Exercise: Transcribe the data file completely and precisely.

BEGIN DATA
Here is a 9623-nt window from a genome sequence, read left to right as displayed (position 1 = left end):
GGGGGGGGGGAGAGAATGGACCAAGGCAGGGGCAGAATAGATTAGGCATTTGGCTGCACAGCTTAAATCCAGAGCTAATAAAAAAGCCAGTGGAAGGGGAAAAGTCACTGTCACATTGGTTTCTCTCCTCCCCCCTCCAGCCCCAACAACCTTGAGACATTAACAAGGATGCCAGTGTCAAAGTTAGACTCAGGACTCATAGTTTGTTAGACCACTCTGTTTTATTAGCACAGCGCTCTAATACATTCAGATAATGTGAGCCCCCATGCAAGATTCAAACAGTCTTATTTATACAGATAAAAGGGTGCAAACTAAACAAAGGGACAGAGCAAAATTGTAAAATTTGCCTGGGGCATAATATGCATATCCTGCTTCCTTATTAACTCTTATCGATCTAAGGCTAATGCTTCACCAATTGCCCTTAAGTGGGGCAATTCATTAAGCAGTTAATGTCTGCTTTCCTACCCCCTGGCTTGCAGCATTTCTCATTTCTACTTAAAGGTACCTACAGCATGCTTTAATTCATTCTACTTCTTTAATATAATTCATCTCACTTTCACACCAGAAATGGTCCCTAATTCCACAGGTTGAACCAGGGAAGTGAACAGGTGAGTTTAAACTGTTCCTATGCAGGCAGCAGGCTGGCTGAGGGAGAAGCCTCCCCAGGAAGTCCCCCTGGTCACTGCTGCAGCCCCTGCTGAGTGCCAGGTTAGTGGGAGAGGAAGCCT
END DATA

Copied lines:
Here is a 9623-nt window from a genome sequence, read left to right as displayed (position 1 = left end):
GGGGGGGGGGAGAGAATGGACCAAGGCAGGGGCAGAATAGATTAGGCATTTGGCTGCACAGCTTAAATCCAGAGCTAATAAAAAAGCCAGTGGAAGGGGAAAAGTCACTGTCACATTGGTTTCTCTCCTCCCCCCTCCAGCCCCAACAACCTTGAGACATTAACAAGGATGCCAGTGTCAAAGTTAGACTCAGGACTCATAGTTTGTTAGACCACTCTGTTTTATTAGCACAGCGCTCTAATACATTCAGATAATGTGAGCCCCCATGCAAGATTCAAACAGTCTTATTTATACAGATAAAAGGGTGCAAACTAAACAAAGGGACAGAGCAAAATTGTAAAATTTGCCTGGGGCATAATATGCATATCCTGCTTCCTTATTAACTCTTATCGATCTAAGGCTAATGCTTCACCAATTGCCCTTAAGTGGGGCAATTCATTAAGCAGTTAATGTCTGCTTTCCTACCCCCTGGCTTGCAGCATTTCTCATTTCTACTTAAAGGTACCTACAGCATGCTTTAATTCATTCTACTTCTTTAATATAATTCATCTCACTTTCACACCAGAAATGGTCCCTAATTCCACAGGTTGAACCAGGGAAGTGAACAGGTGAGTTTAAACTGTTCCTATGCAGGCAGCAGGCTGGCTGAGGGAGAAGCCTCCCCAGGAAGTCCCCCTGGTCACTGCTGCAGCCCCTGCTGAGTGCCAGGTTAGTGGGAGAGGAAGCCT